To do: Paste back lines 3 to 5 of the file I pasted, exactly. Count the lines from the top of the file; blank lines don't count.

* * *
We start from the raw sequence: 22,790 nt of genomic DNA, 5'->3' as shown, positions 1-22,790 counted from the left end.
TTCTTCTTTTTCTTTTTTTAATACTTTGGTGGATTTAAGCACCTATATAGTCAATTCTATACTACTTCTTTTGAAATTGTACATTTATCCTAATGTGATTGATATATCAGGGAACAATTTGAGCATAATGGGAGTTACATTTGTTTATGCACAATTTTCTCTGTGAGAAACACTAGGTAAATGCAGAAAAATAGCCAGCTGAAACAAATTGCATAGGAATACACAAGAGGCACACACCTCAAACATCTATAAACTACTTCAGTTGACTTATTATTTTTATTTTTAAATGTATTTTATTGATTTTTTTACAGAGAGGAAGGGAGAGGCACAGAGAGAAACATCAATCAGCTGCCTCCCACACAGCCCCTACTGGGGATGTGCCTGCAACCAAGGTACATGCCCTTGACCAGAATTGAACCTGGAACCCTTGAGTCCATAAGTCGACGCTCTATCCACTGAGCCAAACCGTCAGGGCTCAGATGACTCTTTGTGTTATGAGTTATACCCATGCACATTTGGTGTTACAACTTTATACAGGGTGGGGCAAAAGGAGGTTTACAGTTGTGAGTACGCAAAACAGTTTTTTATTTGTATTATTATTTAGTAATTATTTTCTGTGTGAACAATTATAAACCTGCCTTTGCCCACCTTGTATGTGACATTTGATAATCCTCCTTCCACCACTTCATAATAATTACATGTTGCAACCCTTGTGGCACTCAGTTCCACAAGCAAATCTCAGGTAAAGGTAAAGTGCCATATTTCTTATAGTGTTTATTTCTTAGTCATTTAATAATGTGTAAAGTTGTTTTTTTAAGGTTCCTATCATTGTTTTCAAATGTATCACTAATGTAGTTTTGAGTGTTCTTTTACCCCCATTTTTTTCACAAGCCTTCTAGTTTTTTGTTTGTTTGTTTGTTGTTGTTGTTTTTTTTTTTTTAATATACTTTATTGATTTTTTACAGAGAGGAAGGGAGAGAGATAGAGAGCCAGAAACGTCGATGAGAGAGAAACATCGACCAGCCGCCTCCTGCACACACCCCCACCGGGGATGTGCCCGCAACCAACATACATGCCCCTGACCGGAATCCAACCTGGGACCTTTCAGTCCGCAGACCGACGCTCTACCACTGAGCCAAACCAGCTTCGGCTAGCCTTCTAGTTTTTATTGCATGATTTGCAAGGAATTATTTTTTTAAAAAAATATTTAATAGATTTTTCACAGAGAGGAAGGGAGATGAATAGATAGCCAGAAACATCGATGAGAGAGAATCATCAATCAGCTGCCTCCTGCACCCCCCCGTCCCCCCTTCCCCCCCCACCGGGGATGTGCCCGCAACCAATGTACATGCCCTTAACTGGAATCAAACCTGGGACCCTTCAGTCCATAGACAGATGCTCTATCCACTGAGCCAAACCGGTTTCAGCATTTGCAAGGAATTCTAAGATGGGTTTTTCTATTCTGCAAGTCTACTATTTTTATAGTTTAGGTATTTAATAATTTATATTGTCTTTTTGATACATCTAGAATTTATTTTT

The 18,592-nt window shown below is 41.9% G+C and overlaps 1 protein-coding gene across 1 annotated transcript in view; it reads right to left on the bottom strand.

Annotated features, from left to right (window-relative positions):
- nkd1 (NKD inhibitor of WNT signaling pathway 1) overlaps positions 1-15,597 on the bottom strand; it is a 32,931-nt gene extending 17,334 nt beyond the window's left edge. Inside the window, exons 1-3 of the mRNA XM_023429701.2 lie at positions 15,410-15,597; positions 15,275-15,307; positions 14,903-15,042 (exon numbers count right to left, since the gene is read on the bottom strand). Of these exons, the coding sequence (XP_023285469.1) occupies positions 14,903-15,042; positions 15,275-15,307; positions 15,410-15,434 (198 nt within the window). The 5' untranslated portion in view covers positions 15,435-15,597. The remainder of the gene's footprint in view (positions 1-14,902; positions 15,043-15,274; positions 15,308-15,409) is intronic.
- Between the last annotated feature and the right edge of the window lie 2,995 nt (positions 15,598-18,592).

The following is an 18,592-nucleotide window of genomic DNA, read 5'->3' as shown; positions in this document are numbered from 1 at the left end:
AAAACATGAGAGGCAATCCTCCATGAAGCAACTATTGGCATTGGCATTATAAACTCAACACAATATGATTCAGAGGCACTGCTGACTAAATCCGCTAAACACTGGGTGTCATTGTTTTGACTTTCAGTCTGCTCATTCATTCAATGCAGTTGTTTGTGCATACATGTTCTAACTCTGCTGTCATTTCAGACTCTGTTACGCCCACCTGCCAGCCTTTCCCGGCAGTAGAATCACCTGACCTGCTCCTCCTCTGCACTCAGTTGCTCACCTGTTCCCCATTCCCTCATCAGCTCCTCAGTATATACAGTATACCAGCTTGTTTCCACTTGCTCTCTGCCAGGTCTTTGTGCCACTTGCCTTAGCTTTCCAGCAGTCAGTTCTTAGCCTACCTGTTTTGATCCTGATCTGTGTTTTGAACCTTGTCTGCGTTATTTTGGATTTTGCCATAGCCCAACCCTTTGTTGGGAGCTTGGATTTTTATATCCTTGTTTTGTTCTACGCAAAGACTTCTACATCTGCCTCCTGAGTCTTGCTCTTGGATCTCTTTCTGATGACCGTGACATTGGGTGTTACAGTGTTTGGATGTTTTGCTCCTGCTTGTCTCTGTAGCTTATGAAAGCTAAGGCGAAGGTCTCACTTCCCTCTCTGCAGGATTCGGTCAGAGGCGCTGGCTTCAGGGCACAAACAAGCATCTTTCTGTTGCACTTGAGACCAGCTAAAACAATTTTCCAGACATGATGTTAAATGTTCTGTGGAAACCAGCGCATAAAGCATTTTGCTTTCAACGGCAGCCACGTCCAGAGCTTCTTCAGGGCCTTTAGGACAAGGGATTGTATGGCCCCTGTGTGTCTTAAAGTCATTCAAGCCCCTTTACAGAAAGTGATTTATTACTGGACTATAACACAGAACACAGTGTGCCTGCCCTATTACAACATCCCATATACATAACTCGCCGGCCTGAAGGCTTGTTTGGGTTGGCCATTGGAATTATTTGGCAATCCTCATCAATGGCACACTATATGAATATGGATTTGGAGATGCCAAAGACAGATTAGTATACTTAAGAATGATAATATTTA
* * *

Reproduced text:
The 18,592-nt window shown below is 41.9% G+C and overlaps 1 protein-coding gene across 1 annotated transcript in view; it reads right to left on the bottom strand.

Annotated features, from left to right (window-relative positions):
- nkd1 (NKD inhibitor of WNT signaling pathway 1) overlaps positions 1-15,597 on the bottom strand; it is a 32,931-nt gene extending 17,334 nt beyond the window's left edge. Inside the window, exons 1-3 of the mRNA XM_023429701.2 lie at positions 15,410-15,597; positions 15,275-15,307; positions 14,903-15,042 (exon numbers count right to left, since the gene is read on the bottom strand). Of these exons, the coding sequence (XP_023285469.1) occupies positions 14,903-15,042; positions 15,275-15,307; positions 15,410-15,434 (198 nt within the window). The 5' untranslated portion in view covers positions 15,435-15,597. The remainder of the gene's footprint in view (positions 1-14,902; positions 15,043-15,274; positions 15,308-15,409) is intronic.